Life & Culture

'I know what Lord Sugar is looking for’ – meet the woman trusted to grill this year’s Apprentice candidates


She is the latest person to have been brought into Lord Sugar’s inner-circle as a trusted adviser on BBC business show the Apprentice.

But Leeds-born Linda Plant is no stranger to the notoriously tough business mogul – having known him for more than 20 years.

Bolshy and direct, she made her fortune from “humble beginnings” and now runs an interior design business which boasts Hollywood and royal clientele.

She will make her TV debut tonight as one of the four interviewers who will interrogate the remaining candidates and then advise Lord Sugar on who is best placed to win a business partnership and £250,000 investment.

Other interviewers include Jewish pair Claude Littner and Claudine Collins.

Speaking to the JC, Ms Plant said she took the role in the show seriously.

“I was very excited when Alan called me and gave me the opportunity,” she said. “I am a people person, but at the same time, I knew my task was to expose any weaknesses and the find the right candidate for Lord Sugar.

“I was looking for realistic goals and expectations – Lord Sugar is not just investing in a business, he is also investing in the person. I was impressed by the candidates. I have seen a lot of CVs and interviewed a lot of people in my time. This group was very bright, but that does not mean I did not find weaknesses.

“I have great respect and admiration for Alan, and I believe I have the right knowledge and experience to know what he is looking for.”

She added: “Being part of the process was one of the highlights of my career so far. It was a thrilling and amazing experience.”

By her own admission, Ms Plant came from a modest home in Leeds, where she was a member of the Beth Hamidrash Hagadol Synagogue.

She started by selling clothes from a market stall and met Lord Sugar after she set up a knitwear company. Her firm later floated on the London Stock Exchange.

“When Alan had Amstrad and I had a knitwear company, we would meet very often in places like Hong Kong and Korea. We have been on each other’s radar for a long time,” she added.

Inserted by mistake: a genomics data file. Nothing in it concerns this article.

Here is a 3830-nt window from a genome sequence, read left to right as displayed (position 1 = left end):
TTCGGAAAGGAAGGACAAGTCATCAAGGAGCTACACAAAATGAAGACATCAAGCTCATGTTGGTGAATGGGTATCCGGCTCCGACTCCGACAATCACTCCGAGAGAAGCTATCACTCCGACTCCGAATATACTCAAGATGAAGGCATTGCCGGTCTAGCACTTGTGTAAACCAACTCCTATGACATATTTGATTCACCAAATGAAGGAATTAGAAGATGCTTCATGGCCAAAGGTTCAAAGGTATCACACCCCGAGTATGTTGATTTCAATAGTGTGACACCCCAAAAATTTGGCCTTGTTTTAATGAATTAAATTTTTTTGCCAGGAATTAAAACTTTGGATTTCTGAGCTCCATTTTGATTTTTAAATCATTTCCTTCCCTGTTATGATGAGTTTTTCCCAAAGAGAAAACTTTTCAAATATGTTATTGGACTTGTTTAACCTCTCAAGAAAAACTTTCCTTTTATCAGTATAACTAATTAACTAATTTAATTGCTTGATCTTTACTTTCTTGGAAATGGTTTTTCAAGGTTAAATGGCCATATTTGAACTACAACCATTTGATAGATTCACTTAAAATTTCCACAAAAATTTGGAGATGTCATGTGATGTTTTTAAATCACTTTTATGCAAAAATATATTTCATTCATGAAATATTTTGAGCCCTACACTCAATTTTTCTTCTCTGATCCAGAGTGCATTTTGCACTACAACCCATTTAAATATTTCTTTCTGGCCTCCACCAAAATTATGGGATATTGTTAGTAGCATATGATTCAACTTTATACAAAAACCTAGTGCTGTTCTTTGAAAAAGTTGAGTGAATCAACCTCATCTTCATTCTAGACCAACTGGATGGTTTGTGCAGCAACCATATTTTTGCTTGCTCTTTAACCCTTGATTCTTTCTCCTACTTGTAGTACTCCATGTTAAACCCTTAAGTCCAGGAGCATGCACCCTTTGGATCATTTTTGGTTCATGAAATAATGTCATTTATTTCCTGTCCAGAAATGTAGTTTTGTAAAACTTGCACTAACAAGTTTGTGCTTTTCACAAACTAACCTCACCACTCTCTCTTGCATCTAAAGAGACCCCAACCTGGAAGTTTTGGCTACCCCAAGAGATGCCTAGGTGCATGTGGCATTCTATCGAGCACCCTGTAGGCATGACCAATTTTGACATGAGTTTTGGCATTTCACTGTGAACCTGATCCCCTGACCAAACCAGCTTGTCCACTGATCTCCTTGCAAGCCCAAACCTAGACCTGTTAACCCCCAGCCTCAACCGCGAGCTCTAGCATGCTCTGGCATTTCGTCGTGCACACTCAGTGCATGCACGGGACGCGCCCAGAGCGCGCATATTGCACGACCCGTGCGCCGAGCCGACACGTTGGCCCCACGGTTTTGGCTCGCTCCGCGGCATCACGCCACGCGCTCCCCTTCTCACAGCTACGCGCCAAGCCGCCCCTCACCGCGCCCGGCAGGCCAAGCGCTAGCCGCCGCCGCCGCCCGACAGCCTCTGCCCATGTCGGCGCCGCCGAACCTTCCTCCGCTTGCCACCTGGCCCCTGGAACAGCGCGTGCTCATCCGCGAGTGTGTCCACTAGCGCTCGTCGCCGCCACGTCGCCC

She went on to co-found an electronics import company, which she sold for “a substantial profit”.

Former Northern Business Woman of the Year, Ms Plant, who employs 12 women and two men in her business, explained: “I am a self-made woman. I have never been afraid to get my hands dirty. I have earned the respect and loyalty of the people I work with by joining in.

“It is always tough being a woman in business because we do so much and live in a man’s world. I started out when women were not at the forefront of business as they are today.

“I operated in a man’s business world, and had to conduct negotiations in places like Korea where women were very much considered second-class citizens. I learnt a lot of lessons. I am a big advocate of women in business. My biggest regret is I never met Margaret Thatcher.”

An active member of the Jewish community, the mother-of-three lives in central London. She supports UJIA and Chai Cancer Care among other charities.

This summer she hosted an event at her home to fundraise for UJIA’s Ethiopian bar/batmitzvah programme, which raised £15,000.

Ms Plant said: “I have been lucky in life, so it is a pleasure for me to be able to give back. I am proud to be Jewish and no one could mistake my identity.”

Watch the trailer here:

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